I wrote a piece for Medium titled “In which my subscription to the New York Times becomes a (tiny) act of protest.”
It’s hard to imagine, a subscription to the New York Times would become an act of protest. But, these are strange days. Normals are no longer normal. Things we never thought we’d see, are now shockingly commonplace.
I don’t always agree with the Times. I’m aware they have a liberal lean. It is not as bad as most, but still it’s my job as a reader, to be objective about that potential bias. Along with my favorite NPR, they’re close to center of truth. And the truth is a rarity these days.
Sure, people might argue that the facts don’t matter anymore, and we’ve been living in a post-truth world for so long, our politicians think they can get away with telling us ‘the news media is the enemy of the people.’ They think they can tell us just about anything, and we’ll eat it up.
...his very presence at the podium was an orgy of make-believe.
He claimed the media, not he, was the common denominator in the slew of bad news that persistently dogged his campaign. That he, a swaggering plutocrat, who literally has a gold toilet in his Manhattan high-rise penthouse, gave a rats-ass what became of coal miners and their families. That a twice-divorced man with three failed marriages gave a shit about the institution of family. That an unrepentant philanderer cared for sanctity of life or that a sexual predator who routinely grabs women by the crotch could be a champion for women’s rights.
Here was a man whose inherited fortune was barely kept afloat only through sheer fuckery and caucasian luck (his inheritance would have fared better as a Roth IRA), yet he expects to be revered as a savvy businessman.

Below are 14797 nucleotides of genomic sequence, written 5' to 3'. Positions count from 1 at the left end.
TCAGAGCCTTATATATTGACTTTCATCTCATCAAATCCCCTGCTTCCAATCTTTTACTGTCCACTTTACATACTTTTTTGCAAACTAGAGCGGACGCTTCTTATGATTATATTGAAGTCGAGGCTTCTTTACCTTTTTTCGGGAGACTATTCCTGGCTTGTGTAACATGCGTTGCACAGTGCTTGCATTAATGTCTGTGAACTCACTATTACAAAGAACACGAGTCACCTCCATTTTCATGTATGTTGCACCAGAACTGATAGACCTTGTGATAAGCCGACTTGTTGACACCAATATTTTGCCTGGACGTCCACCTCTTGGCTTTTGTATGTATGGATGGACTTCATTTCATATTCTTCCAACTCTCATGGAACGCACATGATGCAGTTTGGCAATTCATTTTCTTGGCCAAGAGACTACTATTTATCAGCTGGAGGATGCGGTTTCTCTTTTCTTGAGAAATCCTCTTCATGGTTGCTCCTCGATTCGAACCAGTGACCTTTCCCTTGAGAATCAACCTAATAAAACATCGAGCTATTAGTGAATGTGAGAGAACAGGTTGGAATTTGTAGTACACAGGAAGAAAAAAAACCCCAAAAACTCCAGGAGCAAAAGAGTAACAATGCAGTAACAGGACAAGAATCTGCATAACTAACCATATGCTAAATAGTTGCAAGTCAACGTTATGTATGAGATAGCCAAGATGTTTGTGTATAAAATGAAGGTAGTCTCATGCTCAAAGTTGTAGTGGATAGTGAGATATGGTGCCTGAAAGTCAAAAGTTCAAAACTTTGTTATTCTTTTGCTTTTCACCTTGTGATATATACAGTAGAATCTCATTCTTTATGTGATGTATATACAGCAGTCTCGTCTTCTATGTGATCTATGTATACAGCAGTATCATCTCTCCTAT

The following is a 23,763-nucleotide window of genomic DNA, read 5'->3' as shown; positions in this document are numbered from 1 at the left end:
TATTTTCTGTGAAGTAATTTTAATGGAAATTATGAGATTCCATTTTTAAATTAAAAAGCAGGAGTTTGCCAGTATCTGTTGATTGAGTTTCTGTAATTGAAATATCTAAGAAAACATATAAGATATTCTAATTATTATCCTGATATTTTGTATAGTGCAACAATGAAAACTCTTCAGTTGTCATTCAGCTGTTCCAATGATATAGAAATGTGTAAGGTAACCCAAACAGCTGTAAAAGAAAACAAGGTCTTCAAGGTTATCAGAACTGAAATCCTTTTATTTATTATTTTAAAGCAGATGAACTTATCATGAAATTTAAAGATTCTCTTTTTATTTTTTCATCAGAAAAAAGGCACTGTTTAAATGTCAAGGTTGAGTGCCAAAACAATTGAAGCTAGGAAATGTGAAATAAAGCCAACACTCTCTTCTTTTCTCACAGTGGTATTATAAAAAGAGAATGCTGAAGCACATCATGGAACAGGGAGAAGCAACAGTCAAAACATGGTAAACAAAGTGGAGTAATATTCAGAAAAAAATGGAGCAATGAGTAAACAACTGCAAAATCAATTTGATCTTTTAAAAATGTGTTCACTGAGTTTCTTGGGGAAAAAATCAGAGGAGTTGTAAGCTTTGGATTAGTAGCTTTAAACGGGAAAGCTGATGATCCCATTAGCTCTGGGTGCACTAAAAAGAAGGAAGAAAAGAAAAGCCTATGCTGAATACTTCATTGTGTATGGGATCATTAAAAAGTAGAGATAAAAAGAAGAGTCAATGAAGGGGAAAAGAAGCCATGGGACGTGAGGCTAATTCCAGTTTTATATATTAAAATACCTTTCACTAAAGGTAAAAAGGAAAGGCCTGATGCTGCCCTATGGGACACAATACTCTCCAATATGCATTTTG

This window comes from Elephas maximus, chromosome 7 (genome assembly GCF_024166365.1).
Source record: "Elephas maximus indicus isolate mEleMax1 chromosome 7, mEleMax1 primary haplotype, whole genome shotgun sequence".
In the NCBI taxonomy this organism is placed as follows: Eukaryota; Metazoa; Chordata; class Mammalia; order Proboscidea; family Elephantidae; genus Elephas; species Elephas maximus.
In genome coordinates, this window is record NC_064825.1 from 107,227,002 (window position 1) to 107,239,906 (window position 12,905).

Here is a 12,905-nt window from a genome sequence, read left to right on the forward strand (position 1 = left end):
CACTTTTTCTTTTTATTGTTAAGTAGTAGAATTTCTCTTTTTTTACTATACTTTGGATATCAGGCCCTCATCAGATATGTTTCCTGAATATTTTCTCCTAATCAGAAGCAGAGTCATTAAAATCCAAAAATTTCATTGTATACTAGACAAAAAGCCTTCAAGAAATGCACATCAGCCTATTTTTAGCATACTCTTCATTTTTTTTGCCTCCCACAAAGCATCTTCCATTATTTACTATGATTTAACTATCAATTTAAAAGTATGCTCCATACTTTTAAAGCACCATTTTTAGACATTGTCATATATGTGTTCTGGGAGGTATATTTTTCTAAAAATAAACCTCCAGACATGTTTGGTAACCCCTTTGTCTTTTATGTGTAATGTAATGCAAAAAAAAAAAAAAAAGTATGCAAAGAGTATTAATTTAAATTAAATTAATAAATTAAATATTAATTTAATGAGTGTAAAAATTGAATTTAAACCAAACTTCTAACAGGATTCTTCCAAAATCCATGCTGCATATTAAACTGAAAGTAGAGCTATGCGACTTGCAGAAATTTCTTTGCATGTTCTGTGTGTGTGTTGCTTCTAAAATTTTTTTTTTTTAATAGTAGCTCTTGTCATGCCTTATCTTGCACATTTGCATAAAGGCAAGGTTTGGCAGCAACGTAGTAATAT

He told us he was a powerful and compassionate man with regular-sized hands—a capable man of influence and wealth—as opposed to what we could clearly see with our own eyes, which was a basted Easter ham, garnished with a taxidermy wig and squeezed into a too-tight collar to suffer, quite publicly, the pangs of an inferiority complex so robust, it would have made Mussolini blush.
Our free press is under attack, and I wanted to do something about it. I’m aware that, as far as protests go, a subscription to the Times is pedestrian, not to mention self serving. Even though, it’s puny, we’ve got to start somewhere.
I don’t believe in disclaimers, so here is a disclaimer: this blog post isn’t about fishing for compliments, or even aligning myself with an agenda—it’s about the news, and how, collectively, we’re being asked to disregard our own common sense and replace it with hocus-pocus.